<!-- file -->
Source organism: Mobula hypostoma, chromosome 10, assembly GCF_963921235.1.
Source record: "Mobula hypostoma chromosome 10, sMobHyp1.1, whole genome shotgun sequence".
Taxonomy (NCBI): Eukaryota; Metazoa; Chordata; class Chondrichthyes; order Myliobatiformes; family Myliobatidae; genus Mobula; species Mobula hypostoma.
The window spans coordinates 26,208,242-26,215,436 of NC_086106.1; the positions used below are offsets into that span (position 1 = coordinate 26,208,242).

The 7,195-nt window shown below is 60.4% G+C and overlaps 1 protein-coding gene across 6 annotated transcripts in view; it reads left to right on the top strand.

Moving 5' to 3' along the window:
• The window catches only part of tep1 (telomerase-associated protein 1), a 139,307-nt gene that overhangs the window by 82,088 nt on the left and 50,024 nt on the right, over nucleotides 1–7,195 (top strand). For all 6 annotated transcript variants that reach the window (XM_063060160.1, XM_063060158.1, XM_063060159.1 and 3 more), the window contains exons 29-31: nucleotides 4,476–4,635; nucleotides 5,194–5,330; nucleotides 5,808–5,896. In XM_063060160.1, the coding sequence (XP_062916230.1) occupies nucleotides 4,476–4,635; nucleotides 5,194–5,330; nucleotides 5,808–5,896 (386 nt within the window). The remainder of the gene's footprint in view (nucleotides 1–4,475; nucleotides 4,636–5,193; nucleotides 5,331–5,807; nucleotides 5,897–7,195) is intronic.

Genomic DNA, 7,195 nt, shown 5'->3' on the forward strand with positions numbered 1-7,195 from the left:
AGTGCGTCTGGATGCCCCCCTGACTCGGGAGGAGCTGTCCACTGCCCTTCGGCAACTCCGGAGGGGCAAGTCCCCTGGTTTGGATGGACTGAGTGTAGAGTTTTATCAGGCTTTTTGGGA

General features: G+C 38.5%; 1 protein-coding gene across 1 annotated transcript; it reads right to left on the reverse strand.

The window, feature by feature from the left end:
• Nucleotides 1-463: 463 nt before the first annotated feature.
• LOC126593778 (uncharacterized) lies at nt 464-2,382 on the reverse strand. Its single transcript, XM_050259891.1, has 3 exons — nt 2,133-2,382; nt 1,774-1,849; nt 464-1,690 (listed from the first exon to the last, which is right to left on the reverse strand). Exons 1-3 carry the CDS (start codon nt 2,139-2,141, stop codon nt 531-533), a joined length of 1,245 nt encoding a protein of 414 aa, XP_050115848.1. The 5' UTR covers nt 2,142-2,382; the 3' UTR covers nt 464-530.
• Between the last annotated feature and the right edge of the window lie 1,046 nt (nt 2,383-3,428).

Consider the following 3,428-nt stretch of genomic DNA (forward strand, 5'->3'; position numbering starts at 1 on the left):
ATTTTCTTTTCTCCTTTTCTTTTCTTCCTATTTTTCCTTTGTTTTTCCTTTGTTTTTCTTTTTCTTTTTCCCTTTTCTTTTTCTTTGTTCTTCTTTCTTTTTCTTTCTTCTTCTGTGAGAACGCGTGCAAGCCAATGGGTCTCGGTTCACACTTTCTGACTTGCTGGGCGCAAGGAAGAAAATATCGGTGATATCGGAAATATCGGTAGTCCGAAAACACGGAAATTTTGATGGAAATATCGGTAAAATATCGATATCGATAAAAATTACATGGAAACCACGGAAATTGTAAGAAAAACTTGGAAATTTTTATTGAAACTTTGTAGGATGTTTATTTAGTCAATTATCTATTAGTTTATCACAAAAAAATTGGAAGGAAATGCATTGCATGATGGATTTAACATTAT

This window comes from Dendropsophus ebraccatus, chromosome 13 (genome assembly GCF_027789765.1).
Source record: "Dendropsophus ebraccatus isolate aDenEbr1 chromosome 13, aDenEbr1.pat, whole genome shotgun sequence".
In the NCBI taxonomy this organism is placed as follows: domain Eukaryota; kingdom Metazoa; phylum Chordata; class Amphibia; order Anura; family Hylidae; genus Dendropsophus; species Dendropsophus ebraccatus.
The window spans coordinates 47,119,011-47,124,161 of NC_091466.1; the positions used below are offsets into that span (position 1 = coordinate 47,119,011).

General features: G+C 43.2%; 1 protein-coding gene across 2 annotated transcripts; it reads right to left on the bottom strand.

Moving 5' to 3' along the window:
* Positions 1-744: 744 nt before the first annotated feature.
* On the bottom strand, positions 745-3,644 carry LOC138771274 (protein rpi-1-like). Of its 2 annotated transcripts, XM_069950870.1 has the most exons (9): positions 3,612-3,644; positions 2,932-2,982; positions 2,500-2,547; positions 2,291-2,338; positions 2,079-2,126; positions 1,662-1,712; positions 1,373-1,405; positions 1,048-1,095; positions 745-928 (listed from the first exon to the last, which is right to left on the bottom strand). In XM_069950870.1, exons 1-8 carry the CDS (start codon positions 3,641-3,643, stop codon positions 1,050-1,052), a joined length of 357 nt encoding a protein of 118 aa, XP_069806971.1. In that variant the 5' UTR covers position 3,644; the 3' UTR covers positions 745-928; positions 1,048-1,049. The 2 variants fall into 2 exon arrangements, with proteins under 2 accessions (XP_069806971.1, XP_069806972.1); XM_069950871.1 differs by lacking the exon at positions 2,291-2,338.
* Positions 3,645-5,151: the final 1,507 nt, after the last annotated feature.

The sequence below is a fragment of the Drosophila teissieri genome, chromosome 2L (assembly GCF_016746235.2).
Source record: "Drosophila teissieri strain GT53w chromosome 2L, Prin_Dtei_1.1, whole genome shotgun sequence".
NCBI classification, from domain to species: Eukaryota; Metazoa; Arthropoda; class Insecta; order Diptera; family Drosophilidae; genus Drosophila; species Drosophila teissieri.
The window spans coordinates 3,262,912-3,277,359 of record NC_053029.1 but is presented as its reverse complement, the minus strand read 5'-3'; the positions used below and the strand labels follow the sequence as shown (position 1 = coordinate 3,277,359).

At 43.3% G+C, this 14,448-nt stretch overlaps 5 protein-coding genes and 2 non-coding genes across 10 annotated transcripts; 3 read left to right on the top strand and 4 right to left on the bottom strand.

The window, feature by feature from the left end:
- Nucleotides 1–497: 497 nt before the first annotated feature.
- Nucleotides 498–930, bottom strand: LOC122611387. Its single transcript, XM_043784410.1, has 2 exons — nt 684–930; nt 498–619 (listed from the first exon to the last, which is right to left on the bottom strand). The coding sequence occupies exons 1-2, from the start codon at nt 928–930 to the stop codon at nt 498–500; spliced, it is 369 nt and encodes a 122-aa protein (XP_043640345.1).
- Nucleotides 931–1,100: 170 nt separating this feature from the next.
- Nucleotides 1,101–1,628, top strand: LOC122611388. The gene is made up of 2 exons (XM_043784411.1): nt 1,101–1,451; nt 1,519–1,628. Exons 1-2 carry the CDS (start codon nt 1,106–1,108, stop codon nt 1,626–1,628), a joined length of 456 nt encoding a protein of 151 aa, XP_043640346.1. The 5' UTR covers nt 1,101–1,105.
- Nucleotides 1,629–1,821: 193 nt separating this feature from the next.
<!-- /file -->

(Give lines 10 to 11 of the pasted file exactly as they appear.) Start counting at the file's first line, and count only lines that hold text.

General features: G+C 38.5%; 1 protein-coding gene across 1 annotated transcript; it reads right to left on the reverse strand.

The window, feature by feature from the left end: